This month, scientists unveiled a reconstruction of the face of Cheddar Man, who died around 9,000 years ago, and whose skeleton was found in a cave in Somerset in 1903. DNA analysis has now revealed that ‘the earliest known Briton’ – part of a population from which modern white Britons are thought to descend – probably had dark to black skin and blue eyes.
There is nothing particularly shocking about this, given that we know all human beings originated in Africa and that racial differences are the results of adaptations to different environments over hundreds of generations. Nevertheless, at the very least Cheddar Man’s pigmentation qualifies as a fun fact, and the news duly made headlines along with the striking image of the reconstruction.
But, of course, for many there was also something else: a frisson of glee at such a graphic blow to the old-fashioned, racialised view of Britishness as whiteness. And in the absence of any significant scientist, historian or politician to articulate this view today, one gleeful Twitter user went to the trouble of delving into the Daily Mail online comments section to catalogue the gratifying spluttering about political correctness gone mad. Take that, reactionaries!
Steven Clarke, the director of a Channel 4 documentary about Cheddar Man, even managed to make the discovery about Brexit, when he said, ‘You go back quite far and discover that everything’s in flux, everything changes. That’s the message of the film. There is a national debate, and a debate about our relationship with Europe. All those things are still in the mix. It speaks to us now.’
Of course, Cheddar Man’s skin colour tells us nothing about Brexit, or any other contemporary political issue. But it is significant that anyone should think it does. There’s a suggestion that some people are still in thrall to a now discredited idea of race and nationality as fixed over time, and that it informs their political decision-making. The news about Cheddar Man was taken by many as a blow for a more enlightened worldview, one that recognises both our common humanity, and the fact that different human populations have always migrated and intermingled in various ways.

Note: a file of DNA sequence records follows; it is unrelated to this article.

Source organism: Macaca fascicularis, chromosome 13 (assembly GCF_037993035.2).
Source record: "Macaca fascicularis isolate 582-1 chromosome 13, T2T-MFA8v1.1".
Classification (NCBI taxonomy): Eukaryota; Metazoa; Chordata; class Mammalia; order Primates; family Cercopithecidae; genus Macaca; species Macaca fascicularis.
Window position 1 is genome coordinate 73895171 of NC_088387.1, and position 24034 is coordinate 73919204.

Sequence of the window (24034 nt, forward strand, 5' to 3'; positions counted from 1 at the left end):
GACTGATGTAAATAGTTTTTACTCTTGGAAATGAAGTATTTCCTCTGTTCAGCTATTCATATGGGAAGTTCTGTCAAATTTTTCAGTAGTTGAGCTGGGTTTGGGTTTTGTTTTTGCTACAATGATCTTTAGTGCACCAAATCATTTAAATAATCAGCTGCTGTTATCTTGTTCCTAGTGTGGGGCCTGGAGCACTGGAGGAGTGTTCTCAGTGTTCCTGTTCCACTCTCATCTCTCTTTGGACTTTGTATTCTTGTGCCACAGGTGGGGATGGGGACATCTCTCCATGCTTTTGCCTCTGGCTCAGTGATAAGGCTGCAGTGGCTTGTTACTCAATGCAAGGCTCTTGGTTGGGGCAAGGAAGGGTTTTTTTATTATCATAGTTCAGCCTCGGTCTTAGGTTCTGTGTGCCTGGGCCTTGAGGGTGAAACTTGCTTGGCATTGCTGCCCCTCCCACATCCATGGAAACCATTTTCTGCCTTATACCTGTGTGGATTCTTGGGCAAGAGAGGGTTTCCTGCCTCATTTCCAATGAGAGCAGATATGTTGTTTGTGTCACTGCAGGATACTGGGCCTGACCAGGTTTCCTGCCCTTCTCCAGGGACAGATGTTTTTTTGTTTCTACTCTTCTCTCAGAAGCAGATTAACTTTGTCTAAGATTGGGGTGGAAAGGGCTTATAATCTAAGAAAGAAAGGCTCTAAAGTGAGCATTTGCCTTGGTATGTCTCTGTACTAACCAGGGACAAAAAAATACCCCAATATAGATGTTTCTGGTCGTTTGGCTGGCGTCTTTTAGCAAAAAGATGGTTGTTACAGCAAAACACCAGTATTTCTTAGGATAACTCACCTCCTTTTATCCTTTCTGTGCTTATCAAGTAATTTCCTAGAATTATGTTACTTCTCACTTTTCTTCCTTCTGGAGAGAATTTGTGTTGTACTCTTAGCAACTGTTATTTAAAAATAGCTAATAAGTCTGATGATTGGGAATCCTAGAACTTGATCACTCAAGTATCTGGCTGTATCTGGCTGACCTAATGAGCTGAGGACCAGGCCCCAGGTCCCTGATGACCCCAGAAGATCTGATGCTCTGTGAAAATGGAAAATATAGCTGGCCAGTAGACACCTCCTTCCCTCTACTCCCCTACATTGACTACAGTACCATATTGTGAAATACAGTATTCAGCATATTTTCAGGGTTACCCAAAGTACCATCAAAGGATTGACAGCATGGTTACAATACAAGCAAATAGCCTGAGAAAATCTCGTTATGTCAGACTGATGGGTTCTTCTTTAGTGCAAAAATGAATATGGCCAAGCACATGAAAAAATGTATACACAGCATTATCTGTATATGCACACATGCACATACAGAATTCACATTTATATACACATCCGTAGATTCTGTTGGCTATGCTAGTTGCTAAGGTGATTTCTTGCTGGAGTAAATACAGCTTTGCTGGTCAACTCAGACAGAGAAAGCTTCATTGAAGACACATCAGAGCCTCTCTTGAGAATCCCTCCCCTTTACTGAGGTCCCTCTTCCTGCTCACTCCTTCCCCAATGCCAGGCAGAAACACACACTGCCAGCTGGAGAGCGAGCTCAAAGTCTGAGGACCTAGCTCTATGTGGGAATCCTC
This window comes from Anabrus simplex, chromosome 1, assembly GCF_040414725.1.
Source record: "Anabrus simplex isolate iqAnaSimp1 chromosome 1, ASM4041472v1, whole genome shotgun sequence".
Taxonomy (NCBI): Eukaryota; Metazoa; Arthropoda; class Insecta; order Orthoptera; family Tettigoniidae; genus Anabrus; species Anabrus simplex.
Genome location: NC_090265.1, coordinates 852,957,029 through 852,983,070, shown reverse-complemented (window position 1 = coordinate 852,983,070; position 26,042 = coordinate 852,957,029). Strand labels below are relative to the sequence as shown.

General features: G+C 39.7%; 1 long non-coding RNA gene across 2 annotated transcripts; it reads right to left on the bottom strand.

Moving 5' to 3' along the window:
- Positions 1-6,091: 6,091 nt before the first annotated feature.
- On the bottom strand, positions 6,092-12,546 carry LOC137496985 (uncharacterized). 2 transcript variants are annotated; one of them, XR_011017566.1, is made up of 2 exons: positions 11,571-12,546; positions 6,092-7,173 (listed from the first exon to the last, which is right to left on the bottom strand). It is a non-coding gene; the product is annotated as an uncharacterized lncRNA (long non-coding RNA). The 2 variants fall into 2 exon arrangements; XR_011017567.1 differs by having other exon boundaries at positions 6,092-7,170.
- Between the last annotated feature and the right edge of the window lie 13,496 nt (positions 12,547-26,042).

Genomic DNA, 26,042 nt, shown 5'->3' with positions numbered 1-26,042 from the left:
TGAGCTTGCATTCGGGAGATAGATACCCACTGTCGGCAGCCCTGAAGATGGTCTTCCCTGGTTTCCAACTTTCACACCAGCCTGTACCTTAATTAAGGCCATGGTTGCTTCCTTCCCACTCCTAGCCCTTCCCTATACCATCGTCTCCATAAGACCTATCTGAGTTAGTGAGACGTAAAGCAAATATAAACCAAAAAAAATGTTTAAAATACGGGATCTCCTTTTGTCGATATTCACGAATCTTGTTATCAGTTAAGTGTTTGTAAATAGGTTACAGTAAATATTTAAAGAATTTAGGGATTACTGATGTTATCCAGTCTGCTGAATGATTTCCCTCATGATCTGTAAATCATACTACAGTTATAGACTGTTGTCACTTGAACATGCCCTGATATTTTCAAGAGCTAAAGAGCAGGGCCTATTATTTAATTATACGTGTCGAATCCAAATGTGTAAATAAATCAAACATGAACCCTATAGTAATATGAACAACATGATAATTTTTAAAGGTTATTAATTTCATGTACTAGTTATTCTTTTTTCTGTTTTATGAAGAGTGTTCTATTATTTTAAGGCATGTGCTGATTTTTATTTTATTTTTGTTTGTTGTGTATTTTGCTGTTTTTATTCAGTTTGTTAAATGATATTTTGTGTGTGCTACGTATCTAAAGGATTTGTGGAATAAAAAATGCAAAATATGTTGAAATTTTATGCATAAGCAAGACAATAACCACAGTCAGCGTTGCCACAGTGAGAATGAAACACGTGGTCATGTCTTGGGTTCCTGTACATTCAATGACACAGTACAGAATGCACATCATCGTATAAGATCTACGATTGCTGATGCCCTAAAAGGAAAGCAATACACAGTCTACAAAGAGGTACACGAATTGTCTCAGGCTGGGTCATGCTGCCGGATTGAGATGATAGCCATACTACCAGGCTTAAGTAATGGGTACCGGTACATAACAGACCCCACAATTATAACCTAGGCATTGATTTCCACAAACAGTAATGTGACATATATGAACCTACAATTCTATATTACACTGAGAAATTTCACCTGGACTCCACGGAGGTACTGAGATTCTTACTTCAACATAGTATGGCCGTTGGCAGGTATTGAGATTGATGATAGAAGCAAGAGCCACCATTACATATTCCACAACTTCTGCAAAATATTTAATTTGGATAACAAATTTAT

Indeed, the story was reminiscent of a controversy that erupted last year, when historian Mary Beard was involved in a Twitter storm over the suggestion that a high-ranking soldier in Roman Britain could have been black. It had begun when someone objected to a BBC animation for schools that depicted such a man. Professor Beard and others pointed out that this was not as improbable as critics seemed to think, and consequently she was subjected to the usual abuse. To the extent that this backlash was racist (and sexist), it is easy to dismiss it: reactionaries prefer living in the dark to being enlightened. But as with Cheddar Man, perhaps there was also something else.
Because, after all, the Cheddar Man scientists were only reporting the facts as they had found them. In the case of the BBC animation, someone had chosen to depict a Roman soldier as black. Even if we accept that this was a reasonable decision, is it possible to imagine someone feeling annoyed by it for reasons other than racial hatred? Not all or even most of those who objected online did so in racist terms. Others, perhaps too confidently, simply dismissed the idea as surely having been inspired by political correctness rather than scholarship. One of Professor Beard’s more prominent antagonists was the Lebanese-American author Nassim Nicholas Taleb, who is certainly no British nationalist (though he has said unkind things about the EU).
Perhaps some people are too quick to react against anything that smells like political correctness, even seeking it out with the same morbid fascination as those who patrol the Daily Mail comments for racism. But there is nothing necessarily unhealthy about rolling your eyes when you feel an educational resource is ‘lecturing’ off-topic. The BBC quite rightly has a responsibility to reflect the diversity of modern Britain, but it’s easy to see how this could become a habit, with producers feeling the need to reflect the diversity of modern Britain even when depicting Britain’s past.